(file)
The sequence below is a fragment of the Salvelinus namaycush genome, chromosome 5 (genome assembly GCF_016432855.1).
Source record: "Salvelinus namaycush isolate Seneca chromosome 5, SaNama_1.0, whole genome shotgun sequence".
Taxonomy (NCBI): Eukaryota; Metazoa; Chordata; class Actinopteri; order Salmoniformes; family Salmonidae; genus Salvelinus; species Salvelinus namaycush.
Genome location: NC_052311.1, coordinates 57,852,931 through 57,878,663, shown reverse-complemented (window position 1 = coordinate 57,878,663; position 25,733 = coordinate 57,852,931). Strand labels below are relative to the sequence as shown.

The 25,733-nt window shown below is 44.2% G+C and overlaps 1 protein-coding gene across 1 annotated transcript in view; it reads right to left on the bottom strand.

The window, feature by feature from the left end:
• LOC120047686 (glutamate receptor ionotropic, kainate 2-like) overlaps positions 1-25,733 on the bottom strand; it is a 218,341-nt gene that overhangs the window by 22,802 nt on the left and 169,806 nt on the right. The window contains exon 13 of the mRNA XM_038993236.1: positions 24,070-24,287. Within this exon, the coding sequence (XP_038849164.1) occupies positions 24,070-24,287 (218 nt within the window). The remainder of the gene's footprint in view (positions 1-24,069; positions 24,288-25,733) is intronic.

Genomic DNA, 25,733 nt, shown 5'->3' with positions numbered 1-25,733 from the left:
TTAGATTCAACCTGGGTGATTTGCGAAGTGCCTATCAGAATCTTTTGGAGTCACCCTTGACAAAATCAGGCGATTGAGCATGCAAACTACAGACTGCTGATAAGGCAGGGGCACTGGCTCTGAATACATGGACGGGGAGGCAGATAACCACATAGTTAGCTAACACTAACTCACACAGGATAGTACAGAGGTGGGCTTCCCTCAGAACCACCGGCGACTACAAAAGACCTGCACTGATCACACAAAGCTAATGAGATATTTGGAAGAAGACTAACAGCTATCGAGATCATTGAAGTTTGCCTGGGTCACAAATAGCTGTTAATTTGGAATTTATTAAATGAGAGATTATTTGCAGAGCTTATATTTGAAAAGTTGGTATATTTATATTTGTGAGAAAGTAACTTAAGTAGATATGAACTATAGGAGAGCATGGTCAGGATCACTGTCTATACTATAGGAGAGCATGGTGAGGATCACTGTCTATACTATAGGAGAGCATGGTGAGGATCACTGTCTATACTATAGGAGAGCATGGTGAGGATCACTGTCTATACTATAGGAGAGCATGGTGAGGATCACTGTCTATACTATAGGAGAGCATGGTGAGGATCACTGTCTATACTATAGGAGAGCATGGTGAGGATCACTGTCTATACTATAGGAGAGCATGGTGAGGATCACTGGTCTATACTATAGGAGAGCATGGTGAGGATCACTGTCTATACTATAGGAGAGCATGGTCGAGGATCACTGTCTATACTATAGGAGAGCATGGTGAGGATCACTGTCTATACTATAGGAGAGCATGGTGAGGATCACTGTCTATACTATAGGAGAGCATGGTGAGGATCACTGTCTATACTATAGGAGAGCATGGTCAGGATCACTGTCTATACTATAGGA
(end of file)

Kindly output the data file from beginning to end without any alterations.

The sequence below is a fragment of the Salvelinus namaycush genome, chromosome 5 (genome assembly GCF_016432855.1).
Source record: "Salvelinus namaycush isolate Seneca chromosome 5, SaNama_1.0, whole genome shotgun sequence".
Taxonomy (NCBI): Eukaryota; Metazoa; Chordata; class Actinopteri; order Salmoniformes; family Salmonidae; genus Salvelinus; species Salvelinus namaycush.
Genome location: NC_052311.1, coordinates 57,852,931 through 57,878,663, shown reverse-complemented (window position 1 = coordinate 57,878,663; position 25,733 = coordinate 57,852,931). Strand labels below are relative to the sequence as shown.

The 25,733-nt window shown below is 44.2% G+C and overlaps 1 protein-coding gene across 1 annotated transcript in view; it reads right to left on the bottom strand.

The window, feature by feature from the left end:
• LOC120047686 (glutamate receptor ionotropic, kainate 2-like) overlaps positions 1-25,733 on the bottom strand; it is a 218,341-nt gene that overhangs the window by 22,802 nt on the left and 169,806 nt on the right. The window contains exon 13 of the mRNA XM_038993236.1: positions 24,070-24,287. Within this exon, the coding sequence (XP_038849164.1) occupies positions 24,070-24,287 (218 nt within the window). The remainder of the gene's footprint in view (positions 1-24,069; positions 24,288-25,733) is intronic.

Genomic DNA, 25,733 nt, shown 5'->3' with positions numbered 1-25,733 from the left:
TTAGATTCAACCTGGGTGATTTGCGAAGTGCCTATCAGAATCTTTTGGAGTCACCCTTGACAAAATCAGGCGATTGAGCATGCAAACTACAGACTGCTGATAAGGCAGGGGCACTGGCTCTGAATACATGGACGGGGAGGCAGATAACCACATAGTTAGCTAACACTAACTCACACAGGATAGTACAGAGGTGGGCTTCCCTCAGAACCACCGGCGACTACAAAAGACCTGCACTGATCACACAAAGCTAATGAGATATTTGGAAGAAGACTAACAGCTATCGAGATCATTGAAGTTTGCCTGGGTCACAAATAGCTGTTAATTTGGAATTTATTAAATGAGAGATTATTTGCAGAGCTTATATTTGAAAAGTTGGTATATTTATATTTGTGAGAAAGTAACTTAAGTAGATATGAACTATAGGAGAGCATGGTCAGGATCACTGTCTATACTATAGGAGAGCATGGTGAGGATCACTGTCTATACTATAGGAGAGCATGGTGAGGATCACTGTCTATACTATAGGAGAGCATGGTGAGGATCACTGTCTATACTATAGGAGAGCATGGTGAGGATCACTGTCTATACTATAGGAGAGCATGGTGAGGATCACTGTCTATACTATAGGAGAGCATGGTGAGGATCACTGTCTATACTATAGGAGAGCATGGTGAGGATCACTGGTCTATACTATAGGAGAGCATGGTGAGGATCACTGTCTATACTATAGGAGAGCATGGTCGAGGATCACTGTCTATACTATAGGAGAGCATGGTGAGGATCACTGTCTATACTATAGGAGAGCATGGTGAGGATCACTGTCTATACTATAGGAGAGCATGGTGAGGATCACTGTCTATACTATAGGAGAGCATGGTCAGGATCACTGTCTATACTATAGGA